The Return of Lynndie England

Last night when Bill Clinton was rallying Netroots attendies to blog about health care and defending his own record on GLBTQI issues, both of which I will address in a forthcoming post, BBCAmerica was interviewing Lynddie England. The interview forced us to look at the human face of U.S. torture policy in the war against terror and at the woman that many tried to excuse as a victim of patriarchy.

chleEngland/Graner @ Abu Ghraib/ unattributed

Background

Lynndie England was one of 12 people convicted for the systematic torture of prisoners at the Abu Ghraib military prison that broke open the sad truth about sanctioned abuse in U.S. military prisons. England was working in the administrative offices of the prison but was often in the holding area to visit her boyfriend Specialist Charles Graner. Both were shown smiling in photos where they tortured and sexually humiliated prisoners, the most famous of these image was one in which England held a leash wrapped around a naked prisoner’s neck while she smiled in the camera.

While most are clear that both the government and high ranking military officials authorized the torture as a form of interrogation, Graner is believed to be behind much of the actual physical torture of the prisoners. During her trial, then pregnant England alleged that had she not participated in the violence and humiliation, Graner would have hurt her. This fear was spun by certain feminist groups into a tale of domestic violence in which England was wholly exempted from her participation in the torture of brown people and recast as innocent victim.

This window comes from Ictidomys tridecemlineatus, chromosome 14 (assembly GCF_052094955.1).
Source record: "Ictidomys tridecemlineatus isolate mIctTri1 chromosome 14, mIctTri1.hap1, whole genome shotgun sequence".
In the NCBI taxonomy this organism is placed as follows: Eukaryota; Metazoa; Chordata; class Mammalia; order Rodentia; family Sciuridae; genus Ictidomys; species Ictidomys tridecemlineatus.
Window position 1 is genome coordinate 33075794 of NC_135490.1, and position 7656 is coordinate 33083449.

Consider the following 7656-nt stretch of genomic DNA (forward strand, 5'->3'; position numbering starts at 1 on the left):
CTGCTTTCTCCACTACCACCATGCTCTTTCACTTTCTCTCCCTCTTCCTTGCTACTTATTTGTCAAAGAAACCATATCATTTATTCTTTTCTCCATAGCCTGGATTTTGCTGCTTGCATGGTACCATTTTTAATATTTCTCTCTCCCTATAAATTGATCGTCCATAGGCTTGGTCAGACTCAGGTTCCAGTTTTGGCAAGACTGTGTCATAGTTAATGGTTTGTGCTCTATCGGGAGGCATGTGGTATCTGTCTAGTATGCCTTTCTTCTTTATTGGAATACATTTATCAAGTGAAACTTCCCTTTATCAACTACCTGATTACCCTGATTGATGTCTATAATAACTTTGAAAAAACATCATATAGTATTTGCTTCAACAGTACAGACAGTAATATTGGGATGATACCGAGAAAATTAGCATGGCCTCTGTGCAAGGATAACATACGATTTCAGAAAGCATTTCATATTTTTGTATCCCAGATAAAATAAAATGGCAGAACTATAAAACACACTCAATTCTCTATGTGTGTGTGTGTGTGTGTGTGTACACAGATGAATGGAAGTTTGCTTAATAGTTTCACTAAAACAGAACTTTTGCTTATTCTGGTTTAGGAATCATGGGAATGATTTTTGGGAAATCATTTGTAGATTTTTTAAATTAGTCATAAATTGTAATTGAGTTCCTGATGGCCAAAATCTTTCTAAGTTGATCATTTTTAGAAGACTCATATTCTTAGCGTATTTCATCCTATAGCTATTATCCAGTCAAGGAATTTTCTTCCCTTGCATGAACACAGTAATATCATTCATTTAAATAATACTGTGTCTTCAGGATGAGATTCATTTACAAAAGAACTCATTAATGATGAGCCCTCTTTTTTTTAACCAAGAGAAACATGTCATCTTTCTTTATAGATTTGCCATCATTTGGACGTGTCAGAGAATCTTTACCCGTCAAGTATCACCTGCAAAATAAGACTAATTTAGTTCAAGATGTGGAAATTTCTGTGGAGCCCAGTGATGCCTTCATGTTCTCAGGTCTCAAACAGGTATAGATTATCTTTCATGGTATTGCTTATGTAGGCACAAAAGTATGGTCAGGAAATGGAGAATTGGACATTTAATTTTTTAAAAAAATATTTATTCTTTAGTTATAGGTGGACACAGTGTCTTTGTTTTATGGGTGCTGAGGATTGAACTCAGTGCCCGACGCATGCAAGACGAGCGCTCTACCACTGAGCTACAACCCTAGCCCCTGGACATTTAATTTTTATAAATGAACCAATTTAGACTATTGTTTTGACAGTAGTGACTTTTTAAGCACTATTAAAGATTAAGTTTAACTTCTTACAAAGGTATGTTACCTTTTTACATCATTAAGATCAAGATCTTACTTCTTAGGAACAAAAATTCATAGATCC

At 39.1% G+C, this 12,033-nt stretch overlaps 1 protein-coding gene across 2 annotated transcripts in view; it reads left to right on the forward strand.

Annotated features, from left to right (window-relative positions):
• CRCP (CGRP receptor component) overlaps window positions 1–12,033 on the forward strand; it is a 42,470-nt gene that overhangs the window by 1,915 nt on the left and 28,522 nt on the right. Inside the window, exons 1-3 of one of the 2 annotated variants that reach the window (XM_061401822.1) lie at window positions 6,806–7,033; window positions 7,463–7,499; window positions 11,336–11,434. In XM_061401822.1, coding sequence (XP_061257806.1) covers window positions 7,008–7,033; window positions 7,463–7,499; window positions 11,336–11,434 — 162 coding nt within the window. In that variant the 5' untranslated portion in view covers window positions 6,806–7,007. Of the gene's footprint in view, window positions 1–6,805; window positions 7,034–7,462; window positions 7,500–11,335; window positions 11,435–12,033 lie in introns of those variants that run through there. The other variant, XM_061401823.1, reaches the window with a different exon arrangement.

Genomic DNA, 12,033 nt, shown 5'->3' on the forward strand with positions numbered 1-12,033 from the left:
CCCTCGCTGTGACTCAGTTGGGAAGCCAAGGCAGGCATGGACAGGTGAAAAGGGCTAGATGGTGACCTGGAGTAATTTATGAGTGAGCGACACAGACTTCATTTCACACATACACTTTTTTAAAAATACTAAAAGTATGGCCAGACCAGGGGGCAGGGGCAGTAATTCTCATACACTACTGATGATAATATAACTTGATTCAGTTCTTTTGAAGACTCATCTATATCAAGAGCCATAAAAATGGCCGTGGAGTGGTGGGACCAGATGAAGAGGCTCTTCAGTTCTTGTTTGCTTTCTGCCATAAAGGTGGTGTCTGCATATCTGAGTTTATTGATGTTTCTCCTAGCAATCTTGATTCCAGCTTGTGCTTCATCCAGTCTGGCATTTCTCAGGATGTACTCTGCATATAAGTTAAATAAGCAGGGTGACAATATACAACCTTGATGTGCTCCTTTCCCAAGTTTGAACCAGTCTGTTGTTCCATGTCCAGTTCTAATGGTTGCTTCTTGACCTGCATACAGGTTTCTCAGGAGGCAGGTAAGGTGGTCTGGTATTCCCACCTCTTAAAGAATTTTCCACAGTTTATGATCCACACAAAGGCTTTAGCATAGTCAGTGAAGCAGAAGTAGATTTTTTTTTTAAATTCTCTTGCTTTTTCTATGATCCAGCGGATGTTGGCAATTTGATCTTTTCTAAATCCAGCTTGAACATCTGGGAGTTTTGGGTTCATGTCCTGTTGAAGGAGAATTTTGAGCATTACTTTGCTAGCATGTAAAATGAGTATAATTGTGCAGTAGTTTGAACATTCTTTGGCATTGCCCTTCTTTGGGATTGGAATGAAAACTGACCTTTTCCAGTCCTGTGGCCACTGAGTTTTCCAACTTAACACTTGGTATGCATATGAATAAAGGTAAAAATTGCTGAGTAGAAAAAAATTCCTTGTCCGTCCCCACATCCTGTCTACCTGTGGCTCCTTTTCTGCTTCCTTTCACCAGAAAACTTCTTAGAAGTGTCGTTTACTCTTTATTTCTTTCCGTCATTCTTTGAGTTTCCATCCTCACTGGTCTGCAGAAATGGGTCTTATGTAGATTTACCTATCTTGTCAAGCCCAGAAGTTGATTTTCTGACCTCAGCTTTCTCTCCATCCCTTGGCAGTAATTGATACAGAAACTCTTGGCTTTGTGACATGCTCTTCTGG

This image seldom rang true for anti-imperialist and anti-racist feminists who maintained that both the male-dominant military system and the sexism that often permeates it needed to be critiqued in conjunction with the racism, imperialism, and homophobia that typified everyone’s actions in the prison, including England’s. In the latter assessment, England was responsible for her loyalty to white nationalism as much as she became a victim of misogyny and/or dsv.

The BBCAmerica interview last night, contradicted both opinions by depicting England as an angry woman unwilling to apologize or take responsibility for her actions. For the most part the interviewer couches their discussion in a larger depiction of England’s poverty, age, and ongoing social ostracism rather than a narrative of villainy. Thus Lynndie England’s anger and justifications create an image solely of her own making. (No doubt helped along by editing.)

How She Sees Herself

Lynndie England began her story by championing the idea of herself and her family as victim’s of the media and misguided advocates. She has often maintained that had the media not circulated the pictures from Abu Ghrain, she would never have been punished and “American lives would have been saved.” She does not see the connection between media attention to this story and the call for human and POW rights that the U.S. has always promised to uphold until the Bush administration. Nor, if we are to believe previous interviews, does she think that the criticism of the photos is anything more than media spin.

She spoke about how her mother had received phone calls saying she should kill herself for raising Lynndie and that she should be ashamed of her daughter. I think we can all agree, these phone calls should never have been made. They neither elevate the discussion of war based atrocity that predated England nor help prevent it in the future. They also help provide England with a victim narrative that allows her to continue to distance herself from her actions in Abu Ghraib.